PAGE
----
How Captivate widgets worked previously
In the past, Captivate widgets were usually developed as a single widget that filled a single need.
For example, if you wanted to add a drag and drop interaction to a course (in the days before Captivate had native drag and drop functionality), you would design and build a drag and drop widget. If you want to fix an issue in Captivate where TOC items are not being marked as completed, you would create a different widget to accomplish that task alone.
Each widget was usually designed as a single tool for a specific task; just as a hammer is designed to drive nails, a screwdriver to drive screws, or a knife to cut bread.
As a result, Captivate developers often found they accumulated a whole toolbox full of widgets to cover each different piece of added functionality they required for projects. They would often need to add multiple widgets to projects, sometimes even several widgets on a single slide in order to achieve instructional design goals.
How is CpExtra different to other Captivate widgets?
CpExtra is still a widget that you insert into your CPTX file, but instead of delivering just one primary feature or performing one main task, it can do many different things. It’s like one those amazing multi-tools that have dozens of tools inside a very compact package.
In a similar way, CpExtra has many built-in software functions designed to resolve annoying issues or limitations in Captivate’s HTML5 output, as well as add extra out-of-the-box functionality that Captivate never had before. This means instead of inserting multiple widgets on various slides throughout your project, you only need to insert one CpExtra widget for the entire project.
Additionally, while other widgets usually need a Widget Properties Dialog to configure what the widget can do, CpExtra is designed to use standard features and dialogs in Captivate’s existing user interface to access its features and configure how they work.
All of this means that CpExtra is much more than just a widget. It was designed from the ground up as a system or platform that can be used to extend the capabilities of Captivate’s HTML5 and Responsive output.
How do I access or configure CpExtra features?
There are several ways the Captivate interface can be used to interact with CpExtra. They are listed below.
Assign a value to specially named User Variables
Most of the time CpExtra features are accessed through Captivate user variables that use a certain special naming format beginning with the letter x. CpExtra will respond whenever it detects one of these special variables is assigned a value.
For example, the xcmndHide variable can be used to hide objects on a Captivate slide.
Note that the names of these special variable are case sensitive and you need to make sure they are spelled and capitalized correctly. For example, CpExtra will recognize and use xcmndHide but WILL NOT recognize or work with a variable named xcmndhide because the capitalization does not match correctly.
Since all of these special variables start with the letter 'x' (short for 'extra') this means they will sort alphabetically and be easily found near the bottom of any Variables drop down menus in Captivate. (See an example in the screenshot below.)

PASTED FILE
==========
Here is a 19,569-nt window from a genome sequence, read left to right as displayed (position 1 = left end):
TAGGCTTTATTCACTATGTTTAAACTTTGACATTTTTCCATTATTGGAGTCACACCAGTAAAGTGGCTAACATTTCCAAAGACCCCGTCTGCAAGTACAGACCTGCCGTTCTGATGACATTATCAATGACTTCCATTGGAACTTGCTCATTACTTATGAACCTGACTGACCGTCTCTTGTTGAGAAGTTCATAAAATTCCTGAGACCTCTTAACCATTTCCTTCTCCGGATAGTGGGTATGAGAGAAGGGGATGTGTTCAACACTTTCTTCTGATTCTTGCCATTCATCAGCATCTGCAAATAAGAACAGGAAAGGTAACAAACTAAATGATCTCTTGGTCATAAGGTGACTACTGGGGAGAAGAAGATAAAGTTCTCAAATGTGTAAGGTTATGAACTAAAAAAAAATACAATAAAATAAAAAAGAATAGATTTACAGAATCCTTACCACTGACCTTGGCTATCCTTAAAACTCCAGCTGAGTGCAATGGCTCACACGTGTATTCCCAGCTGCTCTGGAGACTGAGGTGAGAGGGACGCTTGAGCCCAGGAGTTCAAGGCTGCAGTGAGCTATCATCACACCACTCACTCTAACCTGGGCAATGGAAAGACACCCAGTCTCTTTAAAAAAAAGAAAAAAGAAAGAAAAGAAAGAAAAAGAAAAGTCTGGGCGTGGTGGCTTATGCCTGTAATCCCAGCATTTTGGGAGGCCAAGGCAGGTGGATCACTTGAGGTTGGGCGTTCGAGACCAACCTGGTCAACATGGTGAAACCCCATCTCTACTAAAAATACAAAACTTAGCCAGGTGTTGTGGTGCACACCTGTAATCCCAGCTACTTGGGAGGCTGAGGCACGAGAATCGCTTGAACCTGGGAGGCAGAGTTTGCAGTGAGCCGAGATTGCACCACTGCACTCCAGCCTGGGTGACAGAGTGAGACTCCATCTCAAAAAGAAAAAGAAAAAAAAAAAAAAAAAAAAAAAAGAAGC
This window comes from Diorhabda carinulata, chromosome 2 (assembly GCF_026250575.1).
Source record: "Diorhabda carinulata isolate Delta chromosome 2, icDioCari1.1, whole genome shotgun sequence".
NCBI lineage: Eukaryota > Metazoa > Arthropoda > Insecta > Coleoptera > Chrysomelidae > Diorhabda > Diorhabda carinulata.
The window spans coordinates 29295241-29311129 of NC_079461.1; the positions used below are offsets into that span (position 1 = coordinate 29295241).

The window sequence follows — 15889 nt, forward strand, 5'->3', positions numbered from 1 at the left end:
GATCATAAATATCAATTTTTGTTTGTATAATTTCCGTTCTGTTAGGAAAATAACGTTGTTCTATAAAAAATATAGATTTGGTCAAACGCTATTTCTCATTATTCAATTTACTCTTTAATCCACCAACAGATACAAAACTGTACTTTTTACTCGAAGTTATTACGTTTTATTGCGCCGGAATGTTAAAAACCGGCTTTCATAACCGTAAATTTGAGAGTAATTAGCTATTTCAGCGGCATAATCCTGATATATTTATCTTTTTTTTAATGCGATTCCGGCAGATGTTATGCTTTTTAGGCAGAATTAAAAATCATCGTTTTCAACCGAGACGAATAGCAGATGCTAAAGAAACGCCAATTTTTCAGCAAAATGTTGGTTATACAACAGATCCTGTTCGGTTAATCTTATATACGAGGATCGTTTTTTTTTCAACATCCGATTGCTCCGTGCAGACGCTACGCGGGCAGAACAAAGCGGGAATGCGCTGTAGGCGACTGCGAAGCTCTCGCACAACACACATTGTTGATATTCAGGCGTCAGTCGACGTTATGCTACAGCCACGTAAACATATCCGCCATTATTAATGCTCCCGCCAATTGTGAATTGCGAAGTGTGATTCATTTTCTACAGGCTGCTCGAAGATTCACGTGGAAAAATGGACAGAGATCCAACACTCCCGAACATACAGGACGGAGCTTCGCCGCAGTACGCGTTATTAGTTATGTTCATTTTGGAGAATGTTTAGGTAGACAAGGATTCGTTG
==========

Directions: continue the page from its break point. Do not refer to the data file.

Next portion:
But what if you find yourself using a certain variable more often than others, and you'd like to save time by making that variable sort to the top of the variable's dialog? Then you can put an underscore ( _ ) character in front of any CpExtra variable name (e.g. _xcmndHide) so that it sorts to the top of menu lists, yet it will still be recognized by CpExtra at run-time. (See an example in the screenshot below.)
Click Here to see a list of all specially named user variables which CpExtra will recognize.
Variables with a certain prefix
CpExtra allows certain user variables to be assigned a given type based on the letters at the start of their name. For example, you may want a course user's userName to be saved into local storage so this data can be recalled at a later date (or by another project). To do this, simply ensure that you name the variable as: ls_userName (The letters ls_ stand for local storage.)
CpExtra will respond when it detects any variable that starts with ls_ and will save the variable's data to the browser's local device storage area. This means the number of local storage variables you can have is only limited by the resources of your mobile device or system. It doesn't matter what name comes after the ls_ prefix, CpExtra will still identify that variable as one whose data requires local storage and treated as such.
Just as with the specially named x variables mentioned above, you may add an underscore ( _ ) character in front of the prefix to make it sort to the top of the variables list. So _ls_userName will still be recognized by CpExtra as a storage variable.
In the case of storage variables prefixes are NOT case sensitive. So LS_userName is still a valid variable name.
Recognized prefixes include:
- ls_ - Local Storage
- ss_ - Session Storage
- get_ - Get Variables
Slide object state names
CpExtra's automatic state swapping feature makes object states automatically appear under certain conditions. The conditions under which a given object state should become visible are specified by its object state name.
Please see the automatic state swapping help page for more information about what constitutes a valid object state name that will work with CpExtra's automatic state swapping feature. But in general, all state names starting with x_ will be regarded by CpExtra as special. If a state name is not valid, CpExtra will display an error message informing you and stating why the name is not valid.